|US6135865 *||Aug 31, 1998||Oct 24, 2000||International Business Machines Corporation||CMP apparatus with built-in slurry distribution and removal|
|US6152806 *||Dec 14, 1998||Nov 28, 2000||Applied Materials, Inc.||Concentric platens|
|US6196907 *||Oct 1, 1999||Mar 6, 2001||U.S. Dynamics Corporation||Slurry delivery system for a metal polisher|
|US6234870||Aug 24, 1999||May 22, 2001||International Business Machines Corporation||Serial intelligent electro-chemical-mechanical wafer processor|
|US6261158 *||Dec 16, 1998||Jul 17, 2001||Speedfam-Ipec||Multi-step chemical mechanical polishing|
|US6299515 *||Jun 22, 2000||Oct 9, 2001||International Business Machines Corporation||CMP apparatus with built-in slurry distribution and removal|
|US6346032||Sep 30, 1999||Feb 12, 2002||Vlsi Technology, Inc.||Fluid dispensing fixed abrasive polishing pad|
|US6354913 *||May 6, 1998||Mar 12, 2002||Kabushiki Kaisha Toshiba||Abrasive and method for polishing semiconductor substrate|
|US6398627 *||Mar 22, 2001||Jun 4, 2002||Taiwan Semiconductor Manufacturing Co., Ltd.||Slurry dispenser having multiple adjustable nozzles|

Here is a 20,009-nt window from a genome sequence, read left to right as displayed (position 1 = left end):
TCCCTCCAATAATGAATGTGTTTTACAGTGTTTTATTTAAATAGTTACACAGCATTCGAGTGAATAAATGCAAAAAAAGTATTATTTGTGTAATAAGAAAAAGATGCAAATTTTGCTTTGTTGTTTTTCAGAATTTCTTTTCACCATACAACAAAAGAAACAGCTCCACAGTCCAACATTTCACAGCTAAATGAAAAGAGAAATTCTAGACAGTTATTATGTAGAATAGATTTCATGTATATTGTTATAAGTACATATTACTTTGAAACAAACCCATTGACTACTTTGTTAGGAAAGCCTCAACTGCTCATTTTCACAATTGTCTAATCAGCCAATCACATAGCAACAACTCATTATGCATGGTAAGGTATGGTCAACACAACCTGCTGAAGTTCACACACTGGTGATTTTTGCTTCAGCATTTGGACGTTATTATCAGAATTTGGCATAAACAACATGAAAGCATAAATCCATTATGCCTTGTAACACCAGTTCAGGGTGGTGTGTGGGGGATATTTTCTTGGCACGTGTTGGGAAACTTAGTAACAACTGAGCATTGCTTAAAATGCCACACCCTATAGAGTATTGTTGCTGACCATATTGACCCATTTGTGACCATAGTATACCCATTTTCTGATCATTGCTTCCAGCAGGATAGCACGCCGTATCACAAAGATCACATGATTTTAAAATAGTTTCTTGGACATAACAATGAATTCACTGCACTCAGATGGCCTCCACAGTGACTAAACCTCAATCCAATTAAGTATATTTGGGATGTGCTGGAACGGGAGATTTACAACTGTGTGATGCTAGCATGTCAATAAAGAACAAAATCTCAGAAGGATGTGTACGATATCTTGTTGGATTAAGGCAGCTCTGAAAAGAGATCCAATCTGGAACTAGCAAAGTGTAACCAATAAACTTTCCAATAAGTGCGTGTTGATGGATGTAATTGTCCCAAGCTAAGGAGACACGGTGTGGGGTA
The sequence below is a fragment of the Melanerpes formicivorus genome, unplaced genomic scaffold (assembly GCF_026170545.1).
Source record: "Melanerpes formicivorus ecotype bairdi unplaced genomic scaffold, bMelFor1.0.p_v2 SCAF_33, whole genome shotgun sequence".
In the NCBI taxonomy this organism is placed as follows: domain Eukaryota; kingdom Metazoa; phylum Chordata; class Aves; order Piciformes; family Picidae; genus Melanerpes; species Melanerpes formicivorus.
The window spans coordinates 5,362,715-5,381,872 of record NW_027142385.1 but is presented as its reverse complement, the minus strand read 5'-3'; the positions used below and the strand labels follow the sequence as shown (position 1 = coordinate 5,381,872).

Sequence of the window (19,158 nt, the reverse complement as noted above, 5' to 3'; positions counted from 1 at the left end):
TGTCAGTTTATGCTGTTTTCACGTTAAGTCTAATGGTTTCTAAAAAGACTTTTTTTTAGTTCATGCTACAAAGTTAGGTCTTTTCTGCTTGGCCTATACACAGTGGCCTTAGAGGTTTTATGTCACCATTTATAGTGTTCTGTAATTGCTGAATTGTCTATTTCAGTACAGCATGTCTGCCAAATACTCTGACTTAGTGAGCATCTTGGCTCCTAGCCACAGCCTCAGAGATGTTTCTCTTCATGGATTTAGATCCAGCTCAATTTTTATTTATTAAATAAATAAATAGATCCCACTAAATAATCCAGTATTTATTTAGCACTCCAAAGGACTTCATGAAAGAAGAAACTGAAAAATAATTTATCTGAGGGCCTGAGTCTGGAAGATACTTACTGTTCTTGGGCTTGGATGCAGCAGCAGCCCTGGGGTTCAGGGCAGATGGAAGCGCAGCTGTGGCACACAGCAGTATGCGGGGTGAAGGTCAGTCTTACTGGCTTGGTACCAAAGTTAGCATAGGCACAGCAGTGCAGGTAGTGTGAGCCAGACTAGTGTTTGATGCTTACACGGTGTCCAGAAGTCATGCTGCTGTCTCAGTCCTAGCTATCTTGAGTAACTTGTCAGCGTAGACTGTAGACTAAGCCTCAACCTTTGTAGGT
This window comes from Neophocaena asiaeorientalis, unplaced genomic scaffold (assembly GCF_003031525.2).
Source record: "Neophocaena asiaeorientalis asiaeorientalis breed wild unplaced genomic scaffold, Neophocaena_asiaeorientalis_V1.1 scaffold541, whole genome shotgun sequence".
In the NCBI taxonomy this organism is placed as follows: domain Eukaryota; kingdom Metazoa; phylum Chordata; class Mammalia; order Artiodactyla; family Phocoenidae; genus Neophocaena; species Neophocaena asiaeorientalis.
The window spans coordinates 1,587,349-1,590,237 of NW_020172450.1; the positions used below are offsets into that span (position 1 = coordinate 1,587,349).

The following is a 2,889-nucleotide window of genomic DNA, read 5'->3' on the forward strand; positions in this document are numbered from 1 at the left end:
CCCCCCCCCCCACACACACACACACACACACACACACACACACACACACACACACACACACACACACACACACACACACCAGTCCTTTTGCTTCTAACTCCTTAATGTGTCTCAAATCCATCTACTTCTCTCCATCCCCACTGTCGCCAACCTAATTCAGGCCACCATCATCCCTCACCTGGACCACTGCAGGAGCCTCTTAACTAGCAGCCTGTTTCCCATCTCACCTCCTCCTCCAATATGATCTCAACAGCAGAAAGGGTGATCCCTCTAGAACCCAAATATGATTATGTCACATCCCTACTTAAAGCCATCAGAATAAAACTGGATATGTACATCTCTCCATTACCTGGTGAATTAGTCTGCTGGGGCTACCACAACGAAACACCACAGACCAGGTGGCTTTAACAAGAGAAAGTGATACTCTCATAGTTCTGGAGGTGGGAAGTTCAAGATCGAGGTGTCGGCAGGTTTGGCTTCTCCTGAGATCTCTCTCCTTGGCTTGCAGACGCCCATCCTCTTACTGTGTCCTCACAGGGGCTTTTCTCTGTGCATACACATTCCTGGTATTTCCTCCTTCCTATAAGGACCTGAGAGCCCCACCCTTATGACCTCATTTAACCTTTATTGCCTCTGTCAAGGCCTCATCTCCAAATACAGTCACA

|US6431957||Dec 6, 2000||Aug 13, 2002||Parker-Hannifin Corporation||Directional flow control valve with recirculation for chemical-mechanical polishing slurries|
|US6518188 *||Feb 1, 2002||Feb 11, 2003||Rodel Holdings, Inc.||Apparatus and methods for chemical-mechanical polishing of semiconductor wafers|
|US6566267||Nov 17, 2000||May 20, 2003||WACKER SILTRONIC GESELLSCHAFT FüR HALBLEITERMATERIALIEN AG||Inexpensive process for producing a multiplicity of semiconductor wafers|
|US6626741 *||Jul 20, 2001||Sep 30, 2003||Taiwan Semiconductor Manufacturing Co., Ltd||Method for improving thickness uniformity on a semiconductor wafer during chemical mechanical polishing|
|US6652366 *||May 16, 2001||Nov 25, 2003||Speedfam-Ipec Corporation||Dynamic slurry distribution control for CMP|
|US6692338 *||Jul 23, 1997||Feb 17, 2004||Lsi Logic Corporation||Through-pad drainage of slurry during chemical mechanical polishing|